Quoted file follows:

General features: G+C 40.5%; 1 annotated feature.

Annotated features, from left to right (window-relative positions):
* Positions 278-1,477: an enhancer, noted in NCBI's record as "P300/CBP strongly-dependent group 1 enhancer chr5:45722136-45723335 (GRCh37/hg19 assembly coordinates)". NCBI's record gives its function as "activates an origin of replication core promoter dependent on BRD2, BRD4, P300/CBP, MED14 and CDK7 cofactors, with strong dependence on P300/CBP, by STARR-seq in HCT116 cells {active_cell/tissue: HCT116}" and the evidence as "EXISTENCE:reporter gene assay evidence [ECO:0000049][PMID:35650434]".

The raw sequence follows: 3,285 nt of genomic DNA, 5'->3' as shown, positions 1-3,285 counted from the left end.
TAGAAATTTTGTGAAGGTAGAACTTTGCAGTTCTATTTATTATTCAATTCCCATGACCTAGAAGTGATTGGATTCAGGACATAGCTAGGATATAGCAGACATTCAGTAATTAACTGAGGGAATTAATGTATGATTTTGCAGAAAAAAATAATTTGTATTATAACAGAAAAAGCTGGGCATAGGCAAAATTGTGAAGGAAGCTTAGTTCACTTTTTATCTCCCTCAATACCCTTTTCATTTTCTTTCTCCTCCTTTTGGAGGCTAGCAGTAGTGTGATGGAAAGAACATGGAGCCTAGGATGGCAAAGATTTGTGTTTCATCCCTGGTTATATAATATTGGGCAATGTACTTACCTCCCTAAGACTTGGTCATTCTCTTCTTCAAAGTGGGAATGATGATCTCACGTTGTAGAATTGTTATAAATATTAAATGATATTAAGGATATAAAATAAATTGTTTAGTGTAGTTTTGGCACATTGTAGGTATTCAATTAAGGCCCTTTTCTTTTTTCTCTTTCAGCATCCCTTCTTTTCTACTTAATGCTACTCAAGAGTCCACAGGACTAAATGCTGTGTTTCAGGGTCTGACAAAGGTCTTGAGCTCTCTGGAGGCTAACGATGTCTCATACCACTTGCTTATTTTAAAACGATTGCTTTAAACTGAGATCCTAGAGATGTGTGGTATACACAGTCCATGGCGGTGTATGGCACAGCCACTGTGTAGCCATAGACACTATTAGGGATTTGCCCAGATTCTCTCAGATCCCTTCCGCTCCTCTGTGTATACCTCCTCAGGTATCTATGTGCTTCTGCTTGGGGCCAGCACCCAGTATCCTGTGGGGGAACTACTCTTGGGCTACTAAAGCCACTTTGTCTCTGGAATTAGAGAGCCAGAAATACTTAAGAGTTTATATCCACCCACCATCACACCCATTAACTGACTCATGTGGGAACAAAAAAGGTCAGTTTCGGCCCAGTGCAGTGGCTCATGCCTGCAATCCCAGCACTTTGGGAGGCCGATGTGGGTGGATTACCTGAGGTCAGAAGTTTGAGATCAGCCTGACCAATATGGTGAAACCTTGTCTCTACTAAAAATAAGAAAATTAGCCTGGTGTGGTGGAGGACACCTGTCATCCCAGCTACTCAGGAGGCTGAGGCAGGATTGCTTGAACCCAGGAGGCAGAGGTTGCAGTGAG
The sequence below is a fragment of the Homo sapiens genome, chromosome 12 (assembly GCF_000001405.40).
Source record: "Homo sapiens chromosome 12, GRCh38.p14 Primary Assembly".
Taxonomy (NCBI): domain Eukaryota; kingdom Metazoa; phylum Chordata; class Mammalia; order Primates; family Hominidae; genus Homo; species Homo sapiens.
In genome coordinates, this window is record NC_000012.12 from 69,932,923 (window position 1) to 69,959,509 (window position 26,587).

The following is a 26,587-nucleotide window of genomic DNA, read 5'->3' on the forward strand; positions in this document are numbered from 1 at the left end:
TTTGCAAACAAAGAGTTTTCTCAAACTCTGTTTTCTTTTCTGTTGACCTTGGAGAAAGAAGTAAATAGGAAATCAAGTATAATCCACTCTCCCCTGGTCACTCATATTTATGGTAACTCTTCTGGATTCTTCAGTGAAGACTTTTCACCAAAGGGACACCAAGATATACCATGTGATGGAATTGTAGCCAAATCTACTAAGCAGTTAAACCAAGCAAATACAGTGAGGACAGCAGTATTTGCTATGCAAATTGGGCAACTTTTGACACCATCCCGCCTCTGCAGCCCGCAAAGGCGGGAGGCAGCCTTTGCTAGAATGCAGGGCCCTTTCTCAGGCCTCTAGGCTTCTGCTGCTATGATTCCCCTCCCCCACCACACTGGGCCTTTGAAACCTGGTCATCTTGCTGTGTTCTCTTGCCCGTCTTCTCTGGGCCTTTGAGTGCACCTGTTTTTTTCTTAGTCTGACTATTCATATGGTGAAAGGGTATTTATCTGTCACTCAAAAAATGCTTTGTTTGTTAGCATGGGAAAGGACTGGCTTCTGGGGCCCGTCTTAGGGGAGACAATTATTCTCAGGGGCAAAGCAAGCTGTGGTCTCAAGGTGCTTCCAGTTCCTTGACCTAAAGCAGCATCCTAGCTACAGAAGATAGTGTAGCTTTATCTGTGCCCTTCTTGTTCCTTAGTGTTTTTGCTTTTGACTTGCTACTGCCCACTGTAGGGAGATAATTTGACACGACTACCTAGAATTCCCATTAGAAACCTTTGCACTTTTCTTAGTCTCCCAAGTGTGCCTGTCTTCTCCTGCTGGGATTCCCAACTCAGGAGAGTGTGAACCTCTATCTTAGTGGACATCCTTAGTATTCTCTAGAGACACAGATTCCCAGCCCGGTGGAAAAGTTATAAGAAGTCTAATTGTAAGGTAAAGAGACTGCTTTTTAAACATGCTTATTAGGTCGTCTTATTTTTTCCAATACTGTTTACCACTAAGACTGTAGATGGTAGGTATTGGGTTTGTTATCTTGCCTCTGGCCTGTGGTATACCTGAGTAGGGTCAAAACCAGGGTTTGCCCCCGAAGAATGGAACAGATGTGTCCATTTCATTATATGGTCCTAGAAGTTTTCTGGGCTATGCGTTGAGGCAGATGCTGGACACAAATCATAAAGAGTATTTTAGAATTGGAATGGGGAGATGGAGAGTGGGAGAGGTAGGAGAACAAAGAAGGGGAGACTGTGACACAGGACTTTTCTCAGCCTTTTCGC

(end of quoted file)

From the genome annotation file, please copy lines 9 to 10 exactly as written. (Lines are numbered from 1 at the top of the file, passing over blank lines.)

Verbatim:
In genome coordinates, this window is record NC_000012.12 from 69,932,923 (window position 1) to 69,959,509 (window position 26,587).

The following is a 26,587-nucleotide window of genomic DNA, read 5'->3' on the forward strand; positions in this document are numbered from 1 at the left end: